We’ve configured Apache so anytime a file ending with “.erb” is requested, Apache instead executes the erb-cgi.rb script and displays the output.  Lets write this script so it processes and outputs the requested file.

Put the following in /usr/lib/cgi-bin/erb-cgi.rb

#!/usr/bin/env rubyrequire 'erubis'puts "Content-type: text/htmln"# Check that the script is being executed through a redirectif ENV["REQUEST_URI"] =~ /^#{ENV["SCRIPT_NAME"]}.*/  puts "Script can not be executed directly!"else  # Get the file location from the ENV hash, read it, and process it through erubis  puts Erubis::FastEruby.new(File.read(ENV["PATH_TRANSLATED"])).result(binding())end

Make sure the file is executable by Apache.

sudo chgrp www-data /usr/lib/cgi-bin/erb-cgi.rbsudo chmod ug x /usr/lib/cgi-bin/erb-cgi.rb

Try It Out

You are now ready to upload erb embedded html files to anywhere under the DocumentRoot of your website.  This will handle any file with a .erb extension, however I prefer to use a .html.erb extension to differentiate these from other filetypes embedded with erb, such as .xml.erb.  Note:  this will actually handle erb embedded xml files, but you will have to modify the cgi script to check the file extension and change the content type.

Here is a quick example of an erb embedded html file.  Assuming you are using Ubuntu’s default site with the default DocumentRoot, save this in /var/www/test.html.erb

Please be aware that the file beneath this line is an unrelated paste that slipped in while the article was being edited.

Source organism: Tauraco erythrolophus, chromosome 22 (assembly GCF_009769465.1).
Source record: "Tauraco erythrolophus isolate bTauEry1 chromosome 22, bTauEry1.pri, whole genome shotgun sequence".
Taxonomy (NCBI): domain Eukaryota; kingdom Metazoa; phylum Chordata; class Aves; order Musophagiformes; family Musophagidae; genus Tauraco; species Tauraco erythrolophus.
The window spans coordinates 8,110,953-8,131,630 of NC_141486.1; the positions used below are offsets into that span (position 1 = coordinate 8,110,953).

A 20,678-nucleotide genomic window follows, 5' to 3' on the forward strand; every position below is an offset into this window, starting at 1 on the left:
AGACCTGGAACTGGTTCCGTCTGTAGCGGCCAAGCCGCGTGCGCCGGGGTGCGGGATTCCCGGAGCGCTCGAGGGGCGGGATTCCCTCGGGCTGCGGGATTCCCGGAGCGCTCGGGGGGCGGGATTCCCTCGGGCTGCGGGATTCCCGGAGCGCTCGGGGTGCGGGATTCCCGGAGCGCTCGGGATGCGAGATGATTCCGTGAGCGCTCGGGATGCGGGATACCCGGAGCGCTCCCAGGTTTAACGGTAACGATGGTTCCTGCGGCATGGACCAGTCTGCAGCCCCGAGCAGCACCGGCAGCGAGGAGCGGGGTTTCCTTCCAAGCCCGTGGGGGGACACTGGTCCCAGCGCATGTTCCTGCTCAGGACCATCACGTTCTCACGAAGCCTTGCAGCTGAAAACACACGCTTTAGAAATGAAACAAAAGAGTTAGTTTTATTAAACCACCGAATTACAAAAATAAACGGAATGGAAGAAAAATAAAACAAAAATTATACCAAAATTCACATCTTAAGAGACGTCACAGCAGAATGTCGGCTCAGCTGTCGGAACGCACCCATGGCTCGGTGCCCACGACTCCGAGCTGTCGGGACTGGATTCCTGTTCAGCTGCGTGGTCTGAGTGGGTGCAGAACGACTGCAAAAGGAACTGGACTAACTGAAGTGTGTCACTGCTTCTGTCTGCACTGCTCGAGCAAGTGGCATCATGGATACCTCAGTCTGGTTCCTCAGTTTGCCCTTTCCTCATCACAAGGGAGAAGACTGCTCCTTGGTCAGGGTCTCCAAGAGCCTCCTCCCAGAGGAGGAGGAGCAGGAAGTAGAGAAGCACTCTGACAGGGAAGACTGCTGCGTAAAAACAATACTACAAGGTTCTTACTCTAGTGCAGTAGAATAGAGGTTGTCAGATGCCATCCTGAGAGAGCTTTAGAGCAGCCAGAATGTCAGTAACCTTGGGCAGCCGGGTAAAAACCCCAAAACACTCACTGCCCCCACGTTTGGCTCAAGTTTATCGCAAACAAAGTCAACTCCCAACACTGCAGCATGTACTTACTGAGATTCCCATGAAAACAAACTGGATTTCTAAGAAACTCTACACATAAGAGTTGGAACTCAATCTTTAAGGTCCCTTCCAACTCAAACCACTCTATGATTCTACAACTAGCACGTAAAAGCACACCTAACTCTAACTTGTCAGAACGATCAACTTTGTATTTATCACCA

Hello !  The time is now .

You should now be able to open a browser  and go to http://your_server/test.html.erb and see the results.  You can now upload and serve erb files just like php files!

Feel free to ask any questions or make any suggestions in the comments!

Sources And More Information

For high traffic sites, using fastcgi (fcgid) instead of cgi would eventually become a necessity.  I don’t plan on using this for anything that gets much traffic, though, so I’m not exploring the configuration for fastcgi at the moment.  I also don’t know how this will handle form data through a POST request.  Also keep in mind that this will not allow you upload a Rails application and have it just work through this cgi script. It would probably be pretty easy to modify this to use rack, but running a full Rails app through cgi is a pretty bad idea, and should probably just be done with mod_passenger.

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HTTP Auth with mod_auth_imap – /me on the net!

Posted by Anurag inutilities
Tuesday, July 3. 2007

HTTP based authentication is the most common and easy-to-setup way of protecting content in apache. But with normal .htaccess/.htpasswd based protection, the problem is, .htpasswd file should be present in the webserver’s filesystem, and in most cases those users are not local unix users.

mod_auth_imap attempts to overcome this limitation by allowing apache to authenticate against an IMAP server, local/remote/whatever. Setting up authentication with mod_auth_imap is also straightforward.

  • Download the mod_auth_imap tarball from http://ben.brillat.net/projects/mod_auth_imap/, and extract the contents.
  • Make sure apxs is installed (its available in apache2-dev package in debian)
  • Run # apxs -i -a -c mod_auth_imap.c as root user to build the apache module and install it in apache.
  • Make sure that mod_auth_imap module is enabled in your apache configuration.

An example .htaccess file will look like this.

#Turn on IMAP Authentication
Auth_IMAP_Enabled on
AuthName "Use IMAP username to login"
AuthType Basic

# Turn off Basic auth. We'll make IMAP as authoritative.
AuthBasicAuthoritative Off

#If you feel like it, restrict the users or allow all valid users:
# Require user foouser
Require valid-user

#Make IMAP Authentication authoritative for this .htaccess file:
Auth_IMAP_Authoritative on
Auth_IMAP_Server imap.example.org
Auth_IMAP_Port 143
Auth_IMAP_Log on